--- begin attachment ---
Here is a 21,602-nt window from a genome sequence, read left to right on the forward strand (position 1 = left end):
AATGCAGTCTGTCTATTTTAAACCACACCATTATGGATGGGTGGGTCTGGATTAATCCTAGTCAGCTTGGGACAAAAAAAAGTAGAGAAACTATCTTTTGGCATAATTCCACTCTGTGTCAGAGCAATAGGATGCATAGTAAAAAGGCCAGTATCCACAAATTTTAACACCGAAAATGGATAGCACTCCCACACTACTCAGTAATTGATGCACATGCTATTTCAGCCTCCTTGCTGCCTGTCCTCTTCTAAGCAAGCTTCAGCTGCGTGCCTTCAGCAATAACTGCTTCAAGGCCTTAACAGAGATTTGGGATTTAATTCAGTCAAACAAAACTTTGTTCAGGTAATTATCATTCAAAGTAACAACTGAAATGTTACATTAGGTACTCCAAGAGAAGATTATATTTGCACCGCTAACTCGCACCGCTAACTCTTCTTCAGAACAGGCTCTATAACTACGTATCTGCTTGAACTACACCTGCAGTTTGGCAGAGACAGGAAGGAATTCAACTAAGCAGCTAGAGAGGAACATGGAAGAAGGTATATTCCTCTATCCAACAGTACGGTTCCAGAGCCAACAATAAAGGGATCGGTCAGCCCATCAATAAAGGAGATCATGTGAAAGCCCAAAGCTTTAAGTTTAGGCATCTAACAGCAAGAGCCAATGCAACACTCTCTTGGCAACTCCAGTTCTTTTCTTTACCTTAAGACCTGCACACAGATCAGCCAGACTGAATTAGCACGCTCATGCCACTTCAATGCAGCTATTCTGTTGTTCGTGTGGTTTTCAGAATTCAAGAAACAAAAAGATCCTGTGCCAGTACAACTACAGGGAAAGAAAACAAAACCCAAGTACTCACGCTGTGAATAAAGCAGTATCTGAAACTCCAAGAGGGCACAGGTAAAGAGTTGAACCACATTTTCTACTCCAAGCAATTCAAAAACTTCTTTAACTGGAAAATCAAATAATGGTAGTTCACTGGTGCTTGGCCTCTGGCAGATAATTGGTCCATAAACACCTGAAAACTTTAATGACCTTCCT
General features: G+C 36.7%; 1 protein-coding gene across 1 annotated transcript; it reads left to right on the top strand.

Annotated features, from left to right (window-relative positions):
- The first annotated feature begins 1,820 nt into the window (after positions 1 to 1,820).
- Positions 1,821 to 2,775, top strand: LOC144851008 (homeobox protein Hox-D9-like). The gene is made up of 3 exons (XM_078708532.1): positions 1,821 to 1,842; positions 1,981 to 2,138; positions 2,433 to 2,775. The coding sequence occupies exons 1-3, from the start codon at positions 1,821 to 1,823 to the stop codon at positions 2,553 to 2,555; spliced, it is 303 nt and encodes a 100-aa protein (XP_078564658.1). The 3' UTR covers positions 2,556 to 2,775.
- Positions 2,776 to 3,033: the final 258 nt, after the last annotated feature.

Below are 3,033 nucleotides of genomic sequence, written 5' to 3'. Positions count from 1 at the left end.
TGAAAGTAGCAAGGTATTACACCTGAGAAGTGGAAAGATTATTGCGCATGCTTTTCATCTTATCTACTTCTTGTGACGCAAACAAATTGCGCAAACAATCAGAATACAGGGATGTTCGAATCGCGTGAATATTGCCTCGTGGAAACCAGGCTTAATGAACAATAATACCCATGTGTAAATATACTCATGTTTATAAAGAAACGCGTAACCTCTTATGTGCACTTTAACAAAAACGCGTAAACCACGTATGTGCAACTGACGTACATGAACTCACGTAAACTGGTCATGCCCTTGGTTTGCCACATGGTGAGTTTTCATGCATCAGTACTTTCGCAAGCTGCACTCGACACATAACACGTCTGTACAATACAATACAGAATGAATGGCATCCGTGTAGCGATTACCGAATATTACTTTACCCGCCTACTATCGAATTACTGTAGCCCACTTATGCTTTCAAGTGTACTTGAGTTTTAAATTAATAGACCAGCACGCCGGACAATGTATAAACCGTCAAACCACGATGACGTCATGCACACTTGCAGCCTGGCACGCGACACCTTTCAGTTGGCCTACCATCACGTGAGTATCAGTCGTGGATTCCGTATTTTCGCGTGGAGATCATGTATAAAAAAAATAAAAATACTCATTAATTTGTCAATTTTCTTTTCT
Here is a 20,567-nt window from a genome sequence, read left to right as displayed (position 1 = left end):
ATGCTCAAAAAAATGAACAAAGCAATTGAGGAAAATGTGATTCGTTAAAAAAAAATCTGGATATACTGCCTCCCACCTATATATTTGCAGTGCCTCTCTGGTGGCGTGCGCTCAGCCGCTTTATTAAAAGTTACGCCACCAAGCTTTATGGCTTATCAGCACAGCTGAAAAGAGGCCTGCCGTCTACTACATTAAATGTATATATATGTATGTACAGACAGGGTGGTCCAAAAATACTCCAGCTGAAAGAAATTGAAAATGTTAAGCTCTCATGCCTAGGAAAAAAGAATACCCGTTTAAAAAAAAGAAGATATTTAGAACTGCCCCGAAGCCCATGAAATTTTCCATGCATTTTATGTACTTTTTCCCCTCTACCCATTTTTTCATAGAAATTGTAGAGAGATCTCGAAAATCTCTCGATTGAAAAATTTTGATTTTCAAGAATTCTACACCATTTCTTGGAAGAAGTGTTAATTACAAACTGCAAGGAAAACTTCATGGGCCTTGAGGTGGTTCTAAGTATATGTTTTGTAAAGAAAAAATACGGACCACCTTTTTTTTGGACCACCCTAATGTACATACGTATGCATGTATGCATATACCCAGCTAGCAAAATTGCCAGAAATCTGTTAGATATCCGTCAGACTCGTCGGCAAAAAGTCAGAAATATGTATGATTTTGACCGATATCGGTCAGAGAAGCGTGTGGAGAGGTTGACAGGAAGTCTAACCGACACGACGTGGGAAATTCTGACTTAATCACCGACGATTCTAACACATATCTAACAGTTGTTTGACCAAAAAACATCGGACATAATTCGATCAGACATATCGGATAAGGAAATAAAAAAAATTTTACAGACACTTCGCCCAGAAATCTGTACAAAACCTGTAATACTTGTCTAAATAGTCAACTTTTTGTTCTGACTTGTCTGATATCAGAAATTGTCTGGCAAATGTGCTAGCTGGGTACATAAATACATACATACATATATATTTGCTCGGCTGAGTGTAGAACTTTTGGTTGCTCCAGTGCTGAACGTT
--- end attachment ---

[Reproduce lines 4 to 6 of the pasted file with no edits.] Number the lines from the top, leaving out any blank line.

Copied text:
Annotated features, from left to right (window-relative positions):
- The first annotated feature begins 1,820 nt into the window (after positions 1 to 1,820).
- Positions 1,821 to 2,775, top strand: LOC144851008 (homeobox protein Hox-D9-like). The gene is made up of 3 exons (XM_078708532.1): positions 1,821 to 1,842; positions 1,981 to 2,138; positions 2,433 to 2,775. The coding sequence occupies exons 1-3, from the start codon at positions 1,821 to 1,823 to the stop codon at positions 2,553 to 2,555; spliced, it is 303 nt and encodes a 100-aa protein (XP_078564658.1). The 3' UTR covers positions 2,556 to 2,775.